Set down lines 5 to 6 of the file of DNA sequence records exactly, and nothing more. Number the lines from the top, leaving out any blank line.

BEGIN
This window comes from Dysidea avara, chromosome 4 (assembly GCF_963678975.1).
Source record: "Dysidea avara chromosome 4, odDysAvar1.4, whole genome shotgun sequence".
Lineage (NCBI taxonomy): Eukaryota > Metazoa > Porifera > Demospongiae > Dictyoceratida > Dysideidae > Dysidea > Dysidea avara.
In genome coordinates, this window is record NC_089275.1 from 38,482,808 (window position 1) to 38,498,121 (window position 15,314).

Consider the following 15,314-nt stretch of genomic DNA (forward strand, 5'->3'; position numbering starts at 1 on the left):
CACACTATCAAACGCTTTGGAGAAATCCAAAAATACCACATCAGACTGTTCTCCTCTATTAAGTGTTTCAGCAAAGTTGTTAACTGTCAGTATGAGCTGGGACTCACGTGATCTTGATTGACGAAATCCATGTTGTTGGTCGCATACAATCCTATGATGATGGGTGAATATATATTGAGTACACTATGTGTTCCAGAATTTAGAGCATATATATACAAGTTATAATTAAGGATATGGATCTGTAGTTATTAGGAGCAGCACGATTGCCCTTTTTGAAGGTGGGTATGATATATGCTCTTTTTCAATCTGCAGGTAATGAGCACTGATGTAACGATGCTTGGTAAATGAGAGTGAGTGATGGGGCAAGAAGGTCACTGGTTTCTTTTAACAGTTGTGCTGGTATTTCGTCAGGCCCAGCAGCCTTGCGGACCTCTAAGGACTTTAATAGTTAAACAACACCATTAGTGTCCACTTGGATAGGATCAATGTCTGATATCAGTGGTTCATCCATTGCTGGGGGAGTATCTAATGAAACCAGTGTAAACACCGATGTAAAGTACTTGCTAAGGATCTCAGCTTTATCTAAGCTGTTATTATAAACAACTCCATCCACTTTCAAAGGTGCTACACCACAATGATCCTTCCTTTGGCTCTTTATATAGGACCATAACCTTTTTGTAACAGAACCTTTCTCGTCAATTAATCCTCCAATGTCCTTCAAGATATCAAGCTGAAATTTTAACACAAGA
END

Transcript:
Consider the following 15,314-nt stretch of genomic DNA (forward strand, 5'->3'; position numbering starts at 1 on the left):
CACACTATCAAACGCTTTGGAGAAATCCAAAAATACCACATCAGACTGTTCTCCTCTATTAAGTGTTTCAGCAAAGTTGTTAACTGTCAGTATGAGCTGGGACTCACGTGATCTTGATTGACGAAATCCATGTTGTTGGTCGCATACAATCCTATGATGATGGGTGAATATATATTGAGTACACTATGTGTTCCAGAATTTAGAGCATATATATACAAGTTATAATTAAGGATATGGATCTGTAGTTATTAGGAGCAGCACGATTGCCCTTTTTGAAGGTGGGTATGATATATGCTCTTTTTCAATCTGCAGGTAATGAGCACTGATGTAACGATGCTTGGTAAATGAGAGTGAGTGATGGGGCAAGAAGGTCACTGGTTTCTTTTAACAGTTGTGCTGGTATTTCGTCAGGCCCAGCAGCCTTGCGGACCTCTAAGGACTTTAATAGTTAAACAACACCATTAGTGTCCACTTGGATAGGATCAATGTCTGATATCAGTGGTTCATCCATTGCTGGGGGAGTATCTAATGAAACCAGTGTAAACACCGATGTAAAGTACTTGCTAAGGATCTCAGCTTTATCTAAGCTGTTATTATAAACAACTCCATCCACTTTCAAAGGTGCTACACCACAATGATCCTTCCTTTGGCTCTTTATATAGGACCATAACCTTTTTGTAACAGAACCTTTCTCGTCAATTAATCCTCCAATGTCCTTCAAGATATCAAGCTGAAATTTTAACACAAGA